If She Didn’t Give Up on Democracy, Neither Should We
When it came to voting, Rosanell Eaton wouldn’t take ‘no’ for an answer

After the Supreme Court gutted key provisions of the landmark Voting Rights Act of 1965, Rosanell Eaton, center, fought back, Curtis writes. (Walt Unks/AP)

OPINION — If you don’t know Rosanell Eaton’s name, it’s time to learn exactly who she was and why her life and life’s work matters. She is the antidote to the cynicism infecting politics in 2018, a hero of democracy when democracy is under siege. She cared about her country and its highest principles, demanded her basic human and civil rights and brought others along with her.

Rosanell Eaton would not take “no” for an answer.

Rep. Karen Bass Elected to Lead Growing Congressional Black Caucus
California Democrat replaces Louisiana Rep. Cedric L. Richmond

The Congressional Black Caucus elected Rep. Karen Bass, D-Calif., to lead the group in the 116th Congress. (Tom Williams/CQ Roll Call file photo)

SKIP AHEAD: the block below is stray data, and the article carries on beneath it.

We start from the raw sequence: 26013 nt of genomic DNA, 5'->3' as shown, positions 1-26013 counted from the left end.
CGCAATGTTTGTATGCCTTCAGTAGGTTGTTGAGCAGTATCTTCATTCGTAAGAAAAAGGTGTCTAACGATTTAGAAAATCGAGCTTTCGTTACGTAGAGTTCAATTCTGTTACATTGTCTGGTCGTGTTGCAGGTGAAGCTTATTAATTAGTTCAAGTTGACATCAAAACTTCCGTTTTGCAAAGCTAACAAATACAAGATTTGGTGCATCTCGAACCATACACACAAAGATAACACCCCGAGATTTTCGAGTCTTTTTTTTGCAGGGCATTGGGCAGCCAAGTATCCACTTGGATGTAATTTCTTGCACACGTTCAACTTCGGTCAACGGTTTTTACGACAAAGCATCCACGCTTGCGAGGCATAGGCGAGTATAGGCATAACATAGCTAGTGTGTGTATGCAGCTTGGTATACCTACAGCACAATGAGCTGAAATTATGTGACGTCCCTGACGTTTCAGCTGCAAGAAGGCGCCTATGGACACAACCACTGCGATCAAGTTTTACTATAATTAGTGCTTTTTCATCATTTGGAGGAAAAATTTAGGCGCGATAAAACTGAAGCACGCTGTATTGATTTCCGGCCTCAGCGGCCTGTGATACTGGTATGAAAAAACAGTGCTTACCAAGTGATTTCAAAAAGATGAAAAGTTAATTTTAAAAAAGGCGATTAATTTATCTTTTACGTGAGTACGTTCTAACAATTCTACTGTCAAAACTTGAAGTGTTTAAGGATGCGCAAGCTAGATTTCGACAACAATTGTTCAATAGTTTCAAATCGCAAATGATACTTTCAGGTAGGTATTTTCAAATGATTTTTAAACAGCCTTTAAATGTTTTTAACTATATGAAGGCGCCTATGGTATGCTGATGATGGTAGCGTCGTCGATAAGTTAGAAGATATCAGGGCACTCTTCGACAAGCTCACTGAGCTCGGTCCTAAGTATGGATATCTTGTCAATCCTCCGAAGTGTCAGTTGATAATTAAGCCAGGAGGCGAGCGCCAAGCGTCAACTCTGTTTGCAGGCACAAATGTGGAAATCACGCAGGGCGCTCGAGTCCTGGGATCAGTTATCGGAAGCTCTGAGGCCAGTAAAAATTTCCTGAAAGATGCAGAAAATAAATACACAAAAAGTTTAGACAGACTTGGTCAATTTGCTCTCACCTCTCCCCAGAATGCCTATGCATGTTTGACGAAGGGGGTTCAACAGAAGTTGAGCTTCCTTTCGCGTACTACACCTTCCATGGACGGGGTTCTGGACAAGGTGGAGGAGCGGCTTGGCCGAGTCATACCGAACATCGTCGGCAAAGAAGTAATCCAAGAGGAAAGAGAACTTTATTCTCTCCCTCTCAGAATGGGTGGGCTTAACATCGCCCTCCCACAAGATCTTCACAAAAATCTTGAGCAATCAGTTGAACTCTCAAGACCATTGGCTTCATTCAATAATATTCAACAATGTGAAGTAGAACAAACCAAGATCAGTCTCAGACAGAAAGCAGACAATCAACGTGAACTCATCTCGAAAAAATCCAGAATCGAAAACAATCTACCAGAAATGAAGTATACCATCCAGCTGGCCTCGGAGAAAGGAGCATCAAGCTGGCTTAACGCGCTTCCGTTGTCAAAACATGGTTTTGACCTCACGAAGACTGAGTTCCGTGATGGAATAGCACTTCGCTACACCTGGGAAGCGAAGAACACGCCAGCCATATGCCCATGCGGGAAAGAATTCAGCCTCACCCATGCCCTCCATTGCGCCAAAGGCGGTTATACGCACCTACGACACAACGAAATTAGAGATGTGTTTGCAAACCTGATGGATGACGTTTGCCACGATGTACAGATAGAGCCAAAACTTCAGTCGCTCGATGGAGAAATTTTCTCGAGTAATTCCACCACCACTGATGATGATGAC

Members of the Congressional Black Caucus elected California Democratic Rep. Karen Bass to lead them in the next Congress, as the group crosses a milestone 50-member threshold.

The CBC is adding nine new members, bringing its total membership to 55. Bass, who currently serves as the caucus’s second vice chair, replaces Louisiana Democratic Rep. Cedric L. Richmond, who took the helm of the caucus in late 2016.

Muslim Congresswoman-Elect Fights Off Facebook Hoax